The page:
Starring: David Naughton, Brian O'Halloran, Gerry Bednob
Many a times I cover slasher movies that lean on the comical side, but had I ever cover comical movies that lean on the slasher side?
Brutal Massacre: A Comedy (2007) is a mockumentary centered around low-budget horror director Harry Penderecki (An American Werewolf in London (1981)'s David Naughton), who hasn’t had a hit since his last opus, I'll take the ring back... And the finger, too!. Itching to make a real name for himself, he sets out to do Brutal Massacre, a backwoods slasher that's going to be his "big one" given everything goes smoothly. Big emphasis on given.
A satire comedy about low-budget horror movie productions, Brutal Massacre's just a real treat from beginning to end as we follow the scenes behind one supposedly infamous (for the more absurd and often hilarious reasons) horror director and his close-knit crew's days of filming, tackling every sorts of mishaps from finding the perfect shooting location and encountering creepy drunk houseowners (one of them looking a whole lot like Texas Chainsaw Massacre (1974)'s Gunnar Hansen. Unless...), to getting the right gore effects guy and surviving workplace hazards. (i.e. firing ranges and the occasional runaway knife) On a lack of a better term, these guys are just screwed with just so much bad luck and bad press that their misfortunes in this one project are simply chuckle-worthy, something the movie wears proudly with its snarky yet kinda intelligent dialogue and a good lot of talent involved.
Aside from the aforementioned David Naughton doing his silliest as an inspired yet very down-on-luck director whose self-praising and over-analyzation of his own shlocky projects bring forth plenty of laughs, we also have the likes of other horror icons like Ken Foree (Dawn of the Dead (1978)) and Ellen Sandweiss (The Evil Dead (1981)), and too familiar faces of comedy like Brian O’Halloran of Clerks (1994) and Gerry Bednob from the Steve Carell comedy The 40-Year-Old Virgin (2005) gracing the screen as assorted friends and/or crews just doing their best to get through the filming in one piece and their sanity intact, with or without the cost of their own frustrations, stupidity or, for some people, both. There are some genuine moments of chemistry and timing among these crowds so when a joke hits, it hits the right way. (running gag Gunnar Hansen anyone?) When a joke misses, however, it's pretty darn noticeable at how distractingly "hard" it wants to be (Yes, the rich Texan is funding this movie because he wants titties. Anything else?), but seeing there are more hits than misses here in my book, I'm willing to overlook these flaws for what's really no more than a fun comedy-of-errors that doesn't completely take itself too seriously.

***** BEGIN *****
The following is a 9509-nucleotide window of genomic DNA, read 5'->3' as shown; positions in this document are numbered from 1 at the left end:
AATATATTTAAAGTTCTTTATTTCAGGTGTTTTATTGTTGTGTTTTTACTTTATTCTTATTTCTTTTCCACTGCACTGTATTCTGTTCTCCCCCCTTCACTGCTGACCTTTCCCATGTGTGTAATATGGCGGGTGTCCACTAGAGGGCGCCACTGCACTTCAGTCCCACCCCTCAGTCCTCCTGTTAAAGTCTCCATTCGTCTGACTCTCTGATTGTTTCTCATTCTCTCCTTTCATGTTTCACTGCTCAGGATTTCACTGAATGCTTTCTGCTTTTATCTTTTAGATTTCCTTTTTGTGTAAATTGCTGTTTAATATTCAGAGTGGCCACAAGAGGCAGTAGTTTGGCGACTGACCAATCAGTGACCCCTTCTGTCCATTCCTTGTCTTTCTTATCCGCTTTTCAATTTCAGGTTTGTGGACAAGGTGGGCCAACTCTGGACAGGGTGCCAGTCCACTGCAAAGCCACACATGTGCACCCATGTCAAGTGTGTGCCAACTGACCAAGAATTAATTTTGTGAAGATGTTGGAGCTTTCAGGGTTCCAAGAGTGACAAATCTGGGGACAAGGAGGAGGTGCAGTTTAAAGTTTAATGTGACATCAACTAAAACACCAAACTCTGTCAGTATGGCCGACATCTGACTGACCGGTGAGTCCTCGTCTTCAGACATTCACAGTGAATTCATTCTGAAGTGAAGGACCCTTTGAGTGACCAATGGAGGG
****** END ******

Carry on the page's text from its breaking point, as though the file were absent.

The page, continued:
Perhaps the factor that gets me on a really forgivable stride towards this movie is that despite being played for laughs, it is still a caricature of low budget filmmaking; Brutal Massacre is structured like an actual process, one that revels on highlighting a lot of possible issues one might meet during movie projects and as a horror fan since youth, I have a growing sense of fascination of what goes behind the camera and I kinda admire all the hard work these production crews put in making a single movie to cinematic life. Of course, there's nothing that much insightful going on here save for one or two apparently deep moments, but the matter this movie brought up problems like lazy and inept crew members, obnoxious locals and budget restraints and found ways to make it subtle yet funny earns modest points for me.
Yes, it's lowers its bar a bit due to some irregular jokey moments and sometimes questionable writing, but I'm committed in my words when I say Brutal Massacre: A Comedy (2007) is just in it for the laughs and I understand and appreciate that. It mostly knows the darkly funny side of low budget films and I like that it approached a different angle to exploit. If you have an itch for an independent mockumentary comedy about the happenings during that one shooting of a shlocky $1.99 slasher movie you can pick up at a bargain bin, then go get yourself a copy of this and watch out for short Indian cameramen with anger issues. Apparently they have a tick for the term "shot-on-video"...
1 male accidentally killed by a tossed knife
|Seriously, this dude looks like Gunnar Hansen.|